“If God wants us to do a thing he should make his wishes sufficiently clear. Sensible people will wait till he has done this before paying much attention to him.”
“I cannot believe in a God who has neither humor nor common sense.”
W. Somerset Maugham
Followers of the riveting “Zachary’s Brain” series will remember that Zach is my 6-year-old stepson (7 this month) whose task of configuring the world – his knowledge is truly minuscule! – is unfortunately complicated by spending 2/3 of his time with his stepmother (a vanilla pan-Christian, some Protestant sect or other) and father (lapsed Catholic who once refused communion because he had problems with the Church, once joined his then-wife in mocking the Pope but now wears a crucifix and goes to church with wifey)…and the other third with me and his Mom, staunch atheists.
He has a 19-year-old brother whose atheist/skeptic credentials exceed mine: at age nine, he was telling other little Jewish kids that they wouldn't always have to wear their yarmulkes (skull caps).
Zach has to manage two radically conflicting views of the world, just when he’s trying to settle on one. My wife tearfully told me she’s sorry he has to go through this, but it’s the religious people who bring it on by trying to impose their view of truth on Zach, instead of just letting him use his mind to discover truth, as we urge him to do.
Tooth Fairy, Santa Claus
We’ve already been through the Tooth Fairy and Santa Claus. We urged him to ponder the crowds of Christmas shoppers. For whom are they buying gifts if Santa does it all? We also talked about the physical impossibility of visiting millions of households in one night.
It’s all warmup for God, as I’ve indicated in other posts. They get the kids used to believing something adults believe. They see the consensus and mutual bonding over religious fantasies and rituals. There’s nothing and nobody there, but the adults act as if there is. Very puzzling.
Part of our stragtegy for making a freethinker out of Zach is to get there first. Right nowthe religion they'rte feeding him is all warm, cuddly baby Jesus and going to heaven. WE will tell him about hell and who is supposed to go there. WE will teach him to question the tide of BS that will soon come at him. WE will tell him that Catholics and others pretend they are EATING their god and drinking his blood.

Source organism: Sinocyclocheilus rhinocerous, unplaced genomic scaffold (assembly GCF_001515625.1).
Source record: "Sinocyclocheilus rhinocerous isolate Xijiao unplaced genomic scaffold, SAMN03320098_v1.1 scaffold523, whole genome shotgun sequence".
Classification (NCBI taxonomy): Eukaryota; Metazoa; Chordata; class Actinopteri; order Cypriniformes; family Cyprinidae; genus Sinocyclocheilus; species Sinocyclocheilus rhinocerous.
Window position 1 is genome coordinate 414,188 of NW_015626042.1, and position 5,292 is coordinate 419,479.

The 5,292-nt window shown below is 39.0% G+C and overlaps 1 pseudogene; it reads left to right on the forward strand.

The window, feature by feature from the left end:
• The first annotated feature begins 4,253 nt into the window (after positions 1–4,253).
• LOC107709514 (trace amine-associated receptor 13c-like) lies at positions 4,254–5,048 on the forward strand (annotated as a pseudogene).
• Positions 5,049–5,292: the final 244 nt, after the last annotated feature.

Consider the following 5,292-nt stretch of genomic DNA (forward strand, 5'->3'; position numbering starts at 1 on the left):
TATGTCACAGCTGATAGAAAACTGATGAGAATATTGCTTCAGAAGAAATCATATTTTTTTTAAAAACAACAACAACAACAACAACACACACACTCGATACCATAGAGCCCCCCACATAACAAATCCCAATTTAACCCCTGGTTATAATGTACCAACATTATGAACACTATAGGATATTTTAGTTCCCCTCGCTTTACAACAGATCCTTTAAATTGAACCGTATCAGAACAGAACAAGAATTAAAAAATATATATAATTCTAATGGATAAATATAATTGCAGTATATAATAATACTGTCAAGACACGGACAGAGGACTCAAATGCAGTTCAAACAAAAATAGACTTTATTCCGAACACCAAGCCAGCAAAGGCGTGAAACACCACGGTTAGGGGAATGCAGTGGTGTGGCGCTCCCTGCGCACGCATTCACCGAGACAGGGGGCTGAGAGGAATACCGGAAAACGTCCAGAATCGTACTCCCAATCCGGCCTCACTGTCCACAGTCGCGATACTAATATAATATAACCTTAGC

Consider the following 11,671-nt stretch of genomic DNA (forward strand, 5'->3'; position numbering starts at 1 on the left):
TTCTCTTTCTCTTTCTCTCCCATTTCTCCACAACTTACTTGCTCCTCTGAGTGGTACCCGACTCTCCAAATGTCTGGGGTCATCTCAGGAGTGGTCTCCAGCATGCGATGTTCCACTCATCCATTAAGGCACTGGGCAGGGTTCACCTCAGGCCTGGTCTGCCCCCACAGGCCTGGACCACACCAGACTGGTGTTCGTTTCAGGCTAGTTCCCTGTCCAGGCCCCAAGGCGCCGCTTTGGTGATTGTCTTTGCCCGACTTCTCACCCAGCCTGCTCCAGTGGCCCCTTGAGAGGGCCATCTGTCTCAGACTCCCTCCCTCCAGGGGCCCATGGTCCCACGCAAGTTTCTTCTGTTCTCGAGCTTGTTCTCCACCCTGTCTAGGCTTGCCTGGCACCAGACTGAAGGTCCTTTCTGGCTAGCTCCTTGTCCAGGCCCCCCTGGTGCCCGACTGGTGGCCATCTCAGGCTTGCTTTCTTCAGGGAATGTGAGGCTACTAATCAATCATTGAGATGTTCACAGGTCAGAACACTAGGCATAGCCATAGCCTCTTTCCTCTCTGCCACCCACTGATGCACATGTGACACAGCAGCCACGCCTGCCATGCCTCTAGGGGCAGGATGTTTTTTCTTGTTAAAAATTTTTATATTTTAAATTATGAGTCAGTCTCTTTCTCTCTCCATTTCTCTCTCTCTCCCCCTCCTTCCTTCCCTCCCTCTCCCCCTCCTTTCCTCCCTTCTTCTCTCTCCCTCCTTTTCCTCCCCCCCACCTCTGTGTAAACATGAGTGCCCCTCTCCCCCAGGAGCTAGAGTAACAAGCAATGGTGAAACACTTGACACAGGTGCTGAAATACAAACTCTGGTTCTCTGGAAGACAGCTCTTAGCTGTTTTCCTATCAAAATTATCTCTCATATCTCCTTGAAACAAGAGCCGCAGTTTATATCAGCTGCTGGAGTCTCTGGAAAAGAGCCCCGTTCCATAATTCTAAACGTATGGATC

Zack’s original (and sometimes inappropriate) thoughts come out without any filter, as do the statements that he hears in one household, freely uttered in the other.
Thus we learned that he’d had the balls to blurt out that there were many other religions, gods, and holy books in the world. He was firmly informed that only one holy book and one deity count. But Zack would remember about all those others and how many people believe in them. Besides -- more premptive counter-programming -- we showed him lists of world religions and videos of Muslims and Jews praying.
And we learned, on my birthday, that you’re not supposed to celebrate the birthday of somebody who doesn’t believe in God. WTF?? This from his father, who says it’s in the Bible.
In the Bible, huh? Give me chapter and verse. Where does it say anything about birthdays? Zach, we found, was confabulating again, just to see how adults would react. Soon he will learn that you can't just make stuff up.
Where'd he get it?
Maybe it does say, somewhere in the Bible, in prescribing harsh and discriminatory treatment for unbelievers, that you should not honor them or remember them, or some Biblical BS. It probably didn’t say anything about birthdays because they are a more modern concept.
God did not create you.
His Mom told him, in no uncertain terms, that SHE created him with the help of his father, she carried him for nine months, gave birth to him, and God had nothing to do with it. Hence, all birthdays are worth celebrating by all concerned.
My wife also took advantage of the opportunity to point out how religion introduces artificial differences and divides people and teaches them to hate each other and regard themselves as SO special. Without religion, we’d just be…people (there would still be racists, no doubt). She made it a teachable moment.
Poor Zach, trying to make sense of things. Our message to him has been consistent: don’t always believe what someone tells you, look for the evidence, use your mind to find the truth.
This is what believers fear: that kids will use their mind. Think of how Zach’s Dad and step-mom will feel when he becomes a full fledged free-thinker – because he will. If I as a religious person had invested myself in what I now found to be fantasies, I would be very embarrassed, especially in front of the kid who now articulately refutes it (Zach in five years), if it turned out that I’d been wrong about it all.
Think of the “sunk costs,” as economists say. How much of the maintenance of religion is irretrievable investment, sunk costs?
The Battle for Zachary’s Brain continues. We recently discussed grace before meals, which they say at the other house. We assured Zach that his Dad should be thanked for earning the money to buy the food, step-mom for preparing it. That’s it. What sense does it make to thank God? Zach had no answer.